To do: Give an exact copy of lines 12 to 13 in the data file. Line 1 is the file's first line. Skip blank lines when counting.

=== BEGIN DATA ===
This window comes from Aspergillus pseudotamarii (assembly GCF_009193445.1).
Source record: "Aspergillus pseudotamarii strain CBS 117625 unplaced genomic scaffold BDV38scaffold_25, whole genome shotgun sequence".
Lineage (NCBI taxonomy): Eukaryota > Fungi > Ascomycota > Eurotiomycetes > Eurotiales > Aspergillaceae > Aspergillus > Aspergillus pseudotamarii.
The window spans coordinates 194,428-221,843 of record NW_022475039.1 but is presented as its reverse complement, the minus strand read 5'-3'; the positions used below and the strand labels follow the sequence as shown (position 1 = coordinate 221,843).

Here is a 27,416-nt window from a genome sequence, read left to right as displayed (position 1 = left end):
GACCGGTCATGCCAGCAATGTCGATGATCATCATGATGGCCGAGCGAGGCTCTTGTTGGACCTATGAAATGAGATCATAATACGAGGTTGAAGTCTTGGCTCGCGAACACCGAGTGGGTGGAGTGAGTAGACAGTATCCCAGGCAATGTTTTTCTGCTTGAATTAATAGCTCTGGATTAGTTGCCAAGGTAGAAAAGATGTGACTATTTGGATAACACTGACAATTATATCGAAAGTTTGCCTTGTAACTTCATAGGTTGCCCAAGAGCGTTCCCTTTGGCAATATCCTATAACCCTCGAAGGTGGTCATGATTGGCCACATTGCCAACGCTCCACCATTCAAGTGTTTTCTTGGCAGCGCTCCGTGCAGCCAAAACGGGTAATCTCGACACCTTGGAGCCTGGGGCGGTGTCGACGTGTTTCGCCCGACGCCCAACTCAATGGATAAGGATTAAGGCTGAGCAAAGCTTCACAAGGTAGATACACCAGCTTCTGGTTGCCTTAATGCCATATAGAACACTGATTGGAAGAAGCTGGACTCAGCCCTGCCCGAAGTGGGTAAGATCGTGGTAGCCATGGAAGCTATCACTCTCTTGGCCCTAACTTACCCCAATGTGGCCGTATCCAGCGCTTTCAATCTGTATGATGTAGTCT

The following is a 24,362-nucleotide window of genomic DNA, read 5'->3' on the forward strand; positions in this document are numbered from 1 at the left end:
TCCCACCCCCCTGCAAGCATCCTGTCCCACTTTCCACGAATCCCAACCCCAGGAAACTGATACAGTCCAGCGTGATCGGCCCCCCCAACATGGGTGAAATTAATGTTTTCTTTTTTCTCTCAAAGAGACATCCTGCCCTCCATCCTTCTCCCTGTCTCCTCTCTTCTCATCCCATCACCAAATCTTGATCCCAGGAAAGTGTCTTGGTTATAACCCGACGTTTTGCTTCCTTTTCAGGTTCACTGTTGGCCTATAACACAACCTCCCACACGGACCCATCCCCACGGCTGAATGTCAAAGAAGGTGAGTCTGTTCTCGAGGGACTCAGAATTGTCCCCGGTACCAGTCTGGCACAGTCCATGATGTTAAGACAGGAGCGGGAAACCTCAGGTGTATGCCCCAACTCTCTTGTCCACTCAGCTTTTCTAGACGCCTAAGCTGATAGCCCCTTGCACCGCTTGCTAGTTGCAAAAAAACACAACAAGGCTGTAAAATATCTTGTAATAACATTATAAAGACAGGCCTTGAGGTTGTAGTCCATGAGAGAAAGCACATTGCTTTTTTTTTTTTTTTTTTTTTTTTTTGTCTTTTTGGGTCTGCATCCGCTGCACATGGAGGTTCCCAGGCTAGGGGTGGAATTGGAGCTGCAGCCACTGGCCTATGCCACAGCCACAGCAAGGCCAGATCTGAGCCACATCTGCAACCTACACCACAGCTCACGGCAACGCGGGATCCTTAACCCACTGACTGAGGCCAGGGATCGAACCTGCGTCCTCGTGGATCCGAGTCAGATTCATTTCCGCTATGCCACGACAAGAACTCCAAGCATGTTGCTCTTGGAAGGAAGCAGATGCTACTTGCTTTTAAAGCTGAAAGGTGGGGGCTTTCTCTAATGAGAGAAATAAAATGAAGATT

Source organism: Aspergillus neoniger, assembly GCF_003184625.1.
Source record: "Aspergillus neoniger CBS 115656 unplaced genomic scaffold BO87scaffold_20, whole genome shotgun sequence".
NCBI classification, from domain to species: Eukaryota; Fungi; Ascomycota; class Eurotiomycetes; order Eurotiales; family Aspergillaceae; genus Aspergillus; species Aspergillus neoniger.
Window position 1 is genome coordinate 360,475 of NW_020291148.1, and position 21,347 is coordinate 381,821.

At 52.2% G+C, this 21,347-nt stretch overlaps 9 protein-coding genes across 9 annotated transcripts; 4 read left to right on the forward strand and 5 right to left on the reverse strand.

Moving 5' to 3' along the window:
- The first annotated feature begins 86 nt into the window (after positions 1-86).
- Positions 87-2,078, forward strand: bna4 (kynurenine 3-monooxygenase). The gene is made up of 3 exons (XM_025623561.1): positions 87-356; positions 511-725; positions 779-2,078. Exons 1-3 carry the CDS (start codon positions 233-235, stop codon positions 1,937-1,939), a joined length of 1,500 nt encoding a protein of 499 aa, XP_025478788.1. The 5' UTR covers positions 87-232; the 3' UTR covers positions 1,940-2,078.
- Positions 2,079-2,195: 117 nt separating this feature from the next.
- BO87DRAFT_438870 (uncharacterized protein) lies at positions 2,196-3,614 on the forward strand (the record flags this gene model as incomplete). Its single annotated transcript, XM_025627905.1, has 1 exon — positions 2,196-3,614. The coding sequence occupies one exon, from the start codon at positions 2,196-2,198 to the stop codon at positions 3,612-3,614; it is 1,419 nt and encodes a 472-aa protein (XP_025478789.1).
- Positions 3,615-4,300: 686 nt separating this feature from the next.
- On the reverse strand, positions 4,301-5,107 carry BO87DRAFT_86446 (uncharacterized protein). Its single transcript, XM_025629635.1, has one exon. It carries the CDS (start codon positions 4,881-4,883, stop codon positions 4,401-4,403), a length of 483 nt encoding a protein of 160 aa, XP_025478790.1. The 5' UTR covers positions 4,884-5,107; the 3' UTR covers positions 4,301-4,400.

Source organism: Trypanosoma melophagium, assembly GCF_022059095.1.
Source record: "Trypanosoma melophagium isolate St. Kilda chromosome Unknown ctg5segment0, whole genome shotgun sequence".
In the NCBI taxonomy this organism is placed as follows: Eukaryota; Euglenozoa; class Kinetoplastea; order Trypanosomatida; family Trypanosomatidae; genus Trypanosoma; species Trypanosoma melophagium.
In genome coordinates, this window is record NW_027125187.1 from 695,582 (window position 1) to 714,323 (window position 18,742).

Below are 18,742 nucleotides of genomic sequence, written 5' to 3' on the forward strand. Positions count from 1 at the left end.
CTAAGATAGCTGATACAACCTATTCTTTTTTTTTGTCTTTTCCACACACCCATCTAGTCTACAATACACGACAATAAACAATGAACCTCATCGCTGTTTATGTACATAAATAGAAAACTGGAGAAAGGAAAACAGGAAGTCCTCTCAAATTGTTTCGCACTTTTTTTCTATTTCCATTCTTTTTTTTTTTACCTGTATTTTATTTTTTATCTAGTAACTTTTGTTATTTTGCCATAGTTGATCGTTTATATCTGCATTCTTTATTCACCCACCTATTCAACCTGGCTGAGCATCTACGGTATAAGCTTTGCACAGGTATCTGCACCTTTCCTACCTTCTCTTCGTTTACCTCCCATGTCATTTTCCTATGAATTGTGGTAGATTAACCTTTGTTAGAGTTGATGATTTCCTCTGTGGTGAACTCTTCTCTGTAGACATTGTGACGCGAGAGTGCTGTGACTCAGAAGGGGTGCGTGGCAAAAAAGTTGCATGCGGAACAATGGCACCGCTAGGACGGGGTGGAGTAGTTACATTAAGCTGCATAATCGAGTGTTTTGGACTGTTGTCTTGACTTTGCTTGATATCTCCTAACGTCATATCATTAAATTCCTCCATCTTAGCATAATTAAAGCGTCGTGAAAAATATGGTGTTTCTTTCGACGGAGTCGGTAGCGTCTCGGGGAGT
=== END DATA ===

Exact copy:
Window position 1 is genome coordinate 360,475 of NW_020291148.1, and position 21,347 is coordinate 381,821.

At 52.2% G+C, this 21,347-nt stretch overlaps 9 protein-coding genes across 9 annotated transcripts; 4 read left to right on the forward strand and 5 right to left on the reverse strand.